He has scattered the proud in the imagination of their hearts. God’s mercy is for those who fear him from generation to generation. He has shown strength with his arm; he has scattered the proud in the thoughts of their hearts. Luke 1:54-55.
I struggle to express all that this passage, this short line, can mean and for that matter, I struggle to express all that it means to me.
It speaks of God, not the “God” we suppose the word to signify when we use the pronoun “he” and verbs like “do” and “make,” but that Other within and beyond history, that Other which may be “the Rock” of Hannah’s hymn but is within and beyond the natural rocks of which mountains and deserts are made.
It speaks of an Other that “kills” and “brings to life,” as Hannah’s hymn declares, yet is life itself but in a way that incorporates death as well. Such a God is the inspiration for the exalted words and profound emotions of Hannah’s song and Mary’s Magnificat, their communities reaching for the utmost intensity of expression.
But what kind of doing, relative to deity so conceived, can be meant by the word “scattered,” as in “he scattered the proud”?
To scatter a people is more than scattering pebbles or mice—it is to disperse, to rout and confuse, to unhinge and to dislocate, to shred and render without community, the worst of all possible human fates. Such existential terrors do the proud undergo, according to Hannah’s song and Mary’s Magnificat, because pride goeth before a fall, to quote the King James version, because pride seeks its own over-self-estimated counsel, then it claims the ill-gotten gains entirely and only for oneself, saying “devil take the hindmost.”
For, the proud are special, they harbor vast empires in the imagination of their hearts—normal and human-sized as the proud may be, their mental compass embraces outsized horizons of banquets beyond need, wealth beyond luxury, protection beyond security, where too much is never enough.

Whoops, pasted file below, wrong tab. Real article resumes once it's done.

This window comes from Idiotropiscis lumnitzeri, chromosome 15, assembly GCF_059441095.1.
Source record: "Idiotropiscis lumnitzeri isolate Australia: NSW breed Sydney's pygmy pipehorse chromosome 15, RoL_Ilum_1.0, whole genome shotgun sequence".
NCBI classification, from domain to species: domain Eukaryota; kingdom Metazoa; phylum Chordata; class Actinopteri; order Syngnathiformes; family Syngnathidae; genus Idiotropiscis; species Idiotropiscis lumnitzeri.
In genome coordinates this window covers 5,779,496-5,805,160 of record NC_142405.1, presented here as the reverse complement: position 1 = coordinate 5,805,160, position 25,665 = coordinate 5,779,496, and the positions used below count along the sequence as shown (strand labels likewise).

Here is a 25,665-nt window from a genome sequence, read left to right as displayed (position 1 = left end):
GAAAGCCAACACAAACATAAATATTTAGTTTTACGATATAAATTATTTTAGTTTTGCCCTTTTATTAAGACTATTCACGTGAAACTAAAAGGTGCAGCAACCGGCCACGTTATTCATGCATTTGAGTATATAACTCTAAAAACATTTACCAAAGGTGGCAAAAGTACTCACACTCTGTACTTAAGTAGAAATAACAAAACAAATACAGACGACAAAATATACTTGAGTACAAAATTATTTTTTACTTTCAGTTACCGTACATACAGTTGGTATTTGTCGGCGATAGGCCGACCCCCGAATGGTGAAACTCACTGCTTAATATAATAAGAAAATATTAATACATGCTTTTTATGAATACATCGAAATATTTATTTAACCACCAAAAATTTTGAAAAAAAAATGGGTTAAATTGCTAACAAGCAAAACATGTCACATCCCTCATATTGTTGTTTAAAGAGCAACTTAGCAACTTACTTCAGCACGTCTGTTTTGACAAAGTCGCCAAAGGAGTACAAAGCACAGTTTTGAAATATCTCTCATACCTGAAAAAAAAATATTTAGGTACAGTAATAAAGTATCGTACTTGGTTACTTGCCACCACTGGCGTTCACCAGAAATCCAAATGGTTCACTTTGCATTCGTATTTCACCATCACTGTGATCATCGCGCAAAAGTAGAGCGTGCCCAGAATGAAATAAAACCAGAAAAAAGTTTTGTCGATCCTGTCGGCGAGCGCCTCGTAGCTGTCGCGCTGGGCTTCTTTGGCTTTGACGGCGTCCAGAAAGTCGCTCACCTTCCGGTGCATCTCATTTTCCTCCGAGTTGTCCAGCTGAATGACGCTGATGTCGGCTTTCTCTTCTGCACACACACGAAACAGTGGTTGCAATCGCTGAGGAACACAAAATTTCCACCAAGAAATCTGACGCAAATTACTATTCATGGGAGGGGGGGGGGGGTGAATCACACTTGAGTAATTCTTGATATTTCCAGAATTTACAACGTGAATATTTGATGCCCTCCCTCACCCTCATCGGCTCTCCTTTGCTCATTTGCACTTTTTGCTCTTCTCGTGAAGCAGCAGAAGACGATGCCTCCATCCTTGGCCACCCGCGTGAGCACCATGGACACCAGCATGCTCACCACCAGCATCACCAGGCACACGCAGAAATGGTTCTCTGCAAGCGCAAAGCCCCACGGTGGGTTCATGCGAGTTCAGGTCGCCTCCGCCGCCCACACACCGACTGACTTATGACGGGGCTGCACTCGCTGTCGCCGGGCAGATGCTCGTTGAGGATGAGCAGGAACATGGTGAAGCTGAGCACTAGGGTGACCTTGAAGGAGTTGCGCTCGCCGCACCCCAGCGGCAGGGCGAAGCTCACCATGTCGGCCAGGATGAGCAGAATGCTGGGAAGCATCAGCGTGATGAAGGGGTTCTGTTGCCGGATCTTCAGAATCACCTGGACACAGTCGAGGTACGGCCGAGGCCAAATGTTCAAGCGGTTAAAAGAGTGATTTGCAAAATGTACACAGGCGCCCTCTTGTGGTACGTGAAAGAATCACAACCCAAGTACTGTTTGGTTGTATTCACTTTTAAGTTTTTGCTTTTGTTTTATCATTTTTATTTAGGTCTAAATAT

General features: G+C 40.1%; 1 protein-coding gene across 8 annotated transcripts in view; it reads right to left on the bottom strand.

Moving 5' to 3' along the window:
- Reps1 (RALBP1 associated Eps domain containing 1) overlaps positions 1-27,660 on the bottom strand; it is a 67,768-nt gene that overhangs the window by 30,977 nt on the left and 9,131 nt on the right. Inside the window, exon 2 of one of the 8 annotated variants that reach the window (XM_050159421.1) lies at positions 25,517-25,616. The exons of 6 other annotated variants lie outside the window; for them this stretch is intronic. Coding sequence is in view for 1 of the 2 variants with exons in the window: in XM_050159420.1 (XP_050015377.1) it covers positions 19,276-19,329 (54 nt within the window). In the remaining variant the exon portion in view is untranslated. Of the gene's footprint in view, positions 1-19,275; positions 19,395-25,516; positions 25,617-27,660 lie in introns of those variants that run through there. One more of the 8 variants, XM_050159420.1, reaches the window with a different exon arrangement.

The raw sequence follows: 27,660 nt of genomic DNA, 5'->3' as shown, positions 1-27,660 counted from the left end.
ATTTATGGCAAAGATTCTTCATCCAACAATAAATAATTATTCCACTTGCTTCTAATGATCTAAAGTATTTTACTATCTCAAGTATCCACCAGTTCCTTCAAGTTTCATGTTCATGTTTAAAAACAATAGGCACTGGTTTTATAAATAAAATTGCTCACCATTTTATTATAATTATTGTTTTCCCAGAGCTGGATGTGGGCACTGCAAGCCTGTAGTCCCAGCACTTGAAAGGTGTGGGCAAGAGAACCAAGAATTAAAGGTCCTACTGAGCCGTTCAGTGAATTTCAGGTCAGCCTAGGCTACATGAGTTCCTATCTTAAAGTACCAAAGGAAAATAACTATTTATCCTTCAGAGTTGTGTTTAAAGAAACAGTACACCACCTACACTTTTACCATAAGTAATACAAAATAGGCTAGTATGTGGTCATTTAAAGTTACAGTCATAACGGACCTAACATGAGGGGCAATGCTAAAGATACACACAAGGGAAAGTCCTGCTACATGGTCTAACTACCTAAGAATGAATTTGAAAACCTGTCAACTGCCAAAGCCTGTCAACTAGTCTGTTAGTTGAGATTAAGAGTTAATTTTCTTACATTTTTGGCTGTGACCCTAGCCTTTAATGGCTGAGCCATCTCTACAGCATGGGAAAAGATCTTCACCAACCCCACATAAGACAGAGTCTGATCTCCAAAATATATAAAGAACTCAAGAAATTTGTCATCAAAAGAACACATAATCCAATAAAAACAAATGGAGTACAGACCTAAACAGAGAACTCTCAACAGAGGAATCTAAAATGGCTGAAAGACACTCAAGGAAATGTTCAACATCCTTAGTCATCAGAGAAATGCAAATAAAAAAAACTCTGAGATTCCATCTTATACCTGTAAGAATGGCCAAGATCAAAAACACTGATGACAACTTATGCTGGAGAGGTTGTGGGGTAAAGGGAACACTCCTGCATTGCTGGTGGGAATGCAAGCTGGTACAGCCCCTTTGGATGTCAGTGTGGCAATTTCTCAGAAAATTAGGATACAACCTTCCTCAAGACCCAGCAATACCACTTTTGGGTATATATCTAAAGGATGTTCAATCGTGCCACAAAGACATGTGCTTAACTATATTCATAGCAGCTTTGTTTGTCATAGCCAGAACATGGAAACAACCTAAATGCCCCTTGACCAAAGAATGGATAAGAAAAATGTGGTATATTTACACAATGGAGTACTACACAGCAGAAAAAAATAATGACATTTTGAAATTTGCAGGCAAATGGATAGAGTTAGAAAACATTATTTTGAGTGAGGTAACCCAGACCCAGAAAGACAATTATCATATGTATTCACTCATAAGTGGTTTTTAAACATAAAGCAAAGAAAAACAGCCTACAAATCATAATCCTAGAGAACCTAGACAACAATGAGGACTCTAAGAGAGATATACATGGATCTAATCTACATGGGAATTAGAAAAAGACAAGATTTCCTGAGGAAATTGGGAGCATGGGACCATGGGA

What is this human tendency that God would single it out for condemnation—ordinary greed?
Yes, to use an inadequate word, but it also represents the refusal deeply to investigate the secrets of life and death for the unimagined kinds of riches that actually lie there—it’s the tragedy of missed opportunity, missed satisfactions, missed discoveries, missed dimensions, that happens when you overlook computing for parallax effect—the fate of the man who buried his two talents, the fate of the rich young man who found Jesus disappointing, the fate of Ivan Illych who thought he had done it all right by social norms, the fate of Dr. Faustus who sought complete knowledge, it is, of course, the fate of Ebeneezer Scrooge, the fate of Citizen Kane, the fate particularly in America where an entire continent worth of natural resources, gems, gold, oil, coal, and forests spawned financial speculators, real estate speculators and the millions of gullible victims of get-rich-quick schemes like the 1849 gold rush that brought thousands of hapless seekers to the California Sierras—ultimately pathetic and very often tragic fates.
And thus it is proclaimed in this passage that God is not only the God of promises but the God of reversals. Remember the Aniwim, the poor ones I told you about last Sunday—? Because they couldn’t trust their own strength, they had to place utter confidence upon God—they were poor not only in material terms but spiritual, too, but they knew it. The proud, on the other hand, in the imagination of their hearts, having no need of him, always end in the little square of their self-sufficiency.